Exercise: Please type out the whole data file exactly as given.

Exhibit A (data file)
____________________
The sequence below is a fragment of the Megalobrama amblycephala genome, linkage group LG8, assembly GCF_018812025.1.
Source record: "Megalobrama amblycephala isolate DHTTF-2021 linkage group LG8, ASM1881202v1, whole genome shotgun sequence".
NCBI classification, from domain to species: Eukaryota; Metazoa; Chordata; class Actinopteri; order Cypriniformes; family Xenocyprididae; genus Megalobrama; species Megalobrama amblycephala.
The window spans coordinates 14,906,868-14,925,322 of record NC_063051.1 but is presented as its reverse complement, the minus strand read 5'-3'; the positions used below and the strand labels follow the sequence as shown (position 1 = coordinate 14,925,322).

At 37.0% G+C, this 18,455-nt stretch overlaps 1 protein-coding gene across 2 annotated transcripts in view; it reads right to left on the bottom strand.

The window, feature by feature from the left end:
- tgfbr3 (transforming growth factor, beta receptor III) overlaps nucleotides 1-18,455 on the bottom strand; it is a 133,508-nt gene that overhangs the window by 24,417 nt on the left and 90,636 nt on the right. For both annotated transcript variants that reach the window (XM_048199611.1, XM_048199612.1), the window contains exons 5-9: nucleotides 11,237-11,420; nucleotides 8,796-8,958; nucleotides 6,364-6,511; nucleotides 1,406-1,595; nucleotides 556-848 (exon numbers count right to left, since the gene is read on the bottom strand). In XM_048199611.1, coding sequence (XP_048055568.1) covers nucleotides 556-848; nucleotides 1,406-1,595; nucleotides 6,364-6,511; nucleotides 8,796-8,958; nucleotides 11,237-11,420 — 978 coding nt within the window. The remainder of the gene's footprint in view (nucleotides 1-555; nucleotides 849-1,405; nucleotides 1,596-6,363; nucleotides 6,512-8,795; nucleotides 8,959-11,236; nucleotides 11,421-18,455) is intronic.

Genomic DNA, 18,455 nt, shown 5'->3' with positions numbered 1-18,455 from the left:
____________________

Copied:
The sequence below is a fragment of the Megalobrama amblycephala genome, linkage group LG8, assembly GCF_018812025.1.
Source record: "Megalobrama amblycephala isolate DHTTF-2021 linkage group LG8, ASM1881202v1, whole genome shotgun sequence".
NCBI classification, from domain to species: Eukaryota; Metazoa; Chordata; class Actinopteri; order Cypriniformes; family Xenocyprididae; genus Megalobrama; species Megalobrama amblycephala.
The window spans coordinates 14,906,868-14,925,322 of record NC_063051.1 but is presented as its reverse complement, the minus strand read 5'-3'; the positions used below and the strand labels follow the sequence as shown (position 1 = coordinate 14,925,322).

At 37.0% G+C, this 18,455-nt stretch overlaps 1 protein-coding gene across 2 annotated transcripts in view; it reads right to left on the bottom strand.

The window, feature by feature from the left end:
- tgfbr3 (transforming growth factor, beta receptor III) overlaps nucleotides 1-18,455 on the bottom strand; it is a 133,508-nt gene that overhangs the window by 24,417 nt on the left and 90,636 nt on the right. For both annotated transcript variants that reach the window (XM_048199611.1, XM_048199612.1), the window contains exons 5-9: nucleotides 11,237-11,420; nucleotides 8,796-8,958; nucleotides 6,364-6,511; nucleotides 1,406-1,595; nucleotides 556-848 (exon numbers count right to left, since the gene is read on the bottom strand). In XM_048199611.1, coding sequence (XP_048055568.1) covers nucleotides 556-848; nucleotides 1,406-1,595; nucleotides 6,364-6,511; nucleotides 8,796-8,958; nucleotides 11,237-11,420 — 978 coding nt within the window. The remainder of the gene's footprint in view (nucleotides 1-555; nucleotides 849-1,405; nucleotides 1,596-6,363; nucleotides 6,512-8,795; nucleotides 8,959-11,236; nucleotides 11,421-18,455) is intronic.

Genomic DNA, 18,455 nt, shown 5'->3' with positions numbered 1-18,455 from the left: